Do You Understand Your Essential Business Processes?
Before you can choose the proper tools for your organization, you have to understand its essential business processes. Once you know an essential business process, you can review software applications that will help make your organization more efficient and accurate.
Unfortunately, many organizations do not understand their essential business processes. This makes it nearly impossible for them to streamline their organizations, which puts them at a disadvantage in the marketplace.
This article will help you identify the processes that matter most to your business and the tools you need to move forward in a tech-savvy economy.
The Importance of Understanding Your Business Processes
Knowing your essential business processes makes it possible for you to choose tools that will improve how well your organization functions. Somehow, though, many organizations overlook this crucial step in building successful business models.
Once you have mapped your business processes, you will know what features you need from your software and hardware. A deeper understanding of your business processes will also help you set priorities. Instead of addressing all issues at once, you can focus on the issues that matter most now. Then, you can move down the list to continually improve your organization.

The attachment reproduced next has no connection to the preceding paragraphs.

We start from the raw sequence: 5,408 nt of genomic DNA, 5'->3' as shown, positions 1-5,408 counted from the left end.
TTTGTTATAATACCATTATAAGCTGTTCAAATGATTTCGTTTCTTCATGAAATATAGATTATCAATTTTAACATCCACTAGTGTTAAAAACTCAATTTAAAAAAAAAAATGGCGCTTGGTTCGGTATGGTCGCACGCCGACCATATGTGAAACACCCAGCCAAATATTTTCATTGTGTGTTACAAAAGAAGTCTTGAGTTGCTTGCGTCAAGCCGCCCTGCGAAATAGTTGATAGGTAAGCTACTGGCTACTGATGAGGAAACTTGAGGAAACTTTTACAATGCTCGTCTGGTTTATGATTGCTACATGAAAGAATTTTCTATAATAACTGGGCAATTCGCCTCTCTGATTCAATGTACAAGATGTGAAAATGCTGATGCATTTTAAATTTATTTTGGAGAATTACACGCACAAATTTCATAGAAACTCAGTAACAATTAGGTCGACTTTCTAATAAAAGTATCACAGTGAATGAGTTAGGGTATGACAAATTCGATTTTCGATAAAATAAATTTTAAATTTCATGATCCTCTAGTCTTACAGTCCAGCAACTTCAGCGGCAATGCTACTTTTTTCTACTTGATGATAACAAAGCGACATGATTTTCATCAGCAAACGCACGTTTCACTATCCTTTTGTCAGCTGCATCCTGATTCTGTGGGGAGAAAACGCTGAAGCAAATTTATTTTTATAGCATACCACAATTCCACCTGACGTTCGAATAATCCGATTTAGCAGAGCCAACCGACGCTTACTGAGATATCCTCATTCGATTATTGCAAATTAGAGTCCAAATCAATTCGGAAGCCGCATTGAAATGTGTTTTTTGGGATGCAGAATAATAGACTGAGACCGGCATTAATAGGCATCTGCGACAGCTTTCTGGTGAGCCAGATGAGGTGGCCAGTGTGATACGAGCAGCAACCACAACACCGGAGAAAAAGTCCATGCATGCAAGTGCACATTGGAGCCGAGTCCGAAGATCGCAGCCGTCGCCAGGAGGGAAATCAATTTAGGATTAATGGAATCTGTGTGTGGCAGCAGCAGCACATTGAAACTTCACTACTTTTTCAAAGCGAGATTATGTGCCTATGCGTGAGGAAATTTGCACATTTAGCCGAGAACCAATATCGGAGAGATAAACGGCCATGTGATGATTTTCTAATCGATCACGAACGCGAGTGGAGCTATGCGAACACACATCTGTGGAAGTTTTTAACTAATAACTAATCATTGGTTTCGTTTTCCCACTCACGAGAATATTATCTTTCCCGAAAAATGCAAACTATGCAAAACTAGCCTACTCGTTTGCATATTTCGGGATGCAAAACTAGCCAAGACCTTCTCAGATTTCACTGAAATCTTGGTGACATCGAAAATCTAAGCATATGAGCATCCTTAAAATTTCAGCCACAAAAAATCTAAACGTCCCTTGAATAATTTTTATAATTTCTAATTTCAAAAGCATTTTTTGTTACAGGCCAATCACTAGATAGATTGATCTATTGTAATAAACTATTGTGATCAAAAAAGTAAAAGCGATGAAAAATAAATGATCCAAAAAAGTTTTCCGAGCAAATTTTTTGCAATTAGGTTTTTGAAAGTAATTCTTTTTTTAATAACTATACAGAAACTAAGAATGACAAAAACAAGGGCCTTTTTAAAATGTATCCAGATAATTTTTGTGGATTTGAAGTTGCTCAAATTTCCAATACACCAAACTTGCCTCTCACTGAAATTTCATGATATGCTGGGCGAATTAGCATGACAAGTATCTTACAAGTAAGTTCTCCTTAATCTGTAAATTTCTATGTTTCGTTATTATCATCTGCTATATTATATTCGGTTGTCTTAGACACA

If you don’t know your business processes, you can’t choose applications that will move you toward increased success. Instead, you’re forced to make decisions without the right type of information.
Common Business Processes for Organizations
Understand that the business processes your organization uses will differ from those of other groups, especially those that operate in other industries.
For many businesses, though, the most important processes include:
- Managing financial and physical assets
- Developing business plans
- Developing new products
- Raising funds
- Managing human resources
- Billing and revenue collection
- Supporting customers
- Leveraging information technology
You can use this list to help you discover processes within your business. However, don’t mistakenly believe your processes will overlap with those of other organizations. Even if you share several traits with a competitor, your processes could still operate in distinct ways that set you apart from other groups.
Identifying Your Essential Business Processes
You can only identify your essential business processes once you’re willing to take an open-minded look at your organization. Drop as many preconceived notions as possible so you will have a clear view of how your business functions.
As you investigate your activities, look for tasks that happen often. If a task occurs multiple times an hour, day, or week, then you have probably identified one of your business processes, or at least one of your process’s supporting activities (more on that below).
For instance, you may notice that your employees spend a lot of time maintaining service-level agreement (SLA) standards of uptime. Your employees likely do this because it helps the company give customers and clients the services that they need to succeed.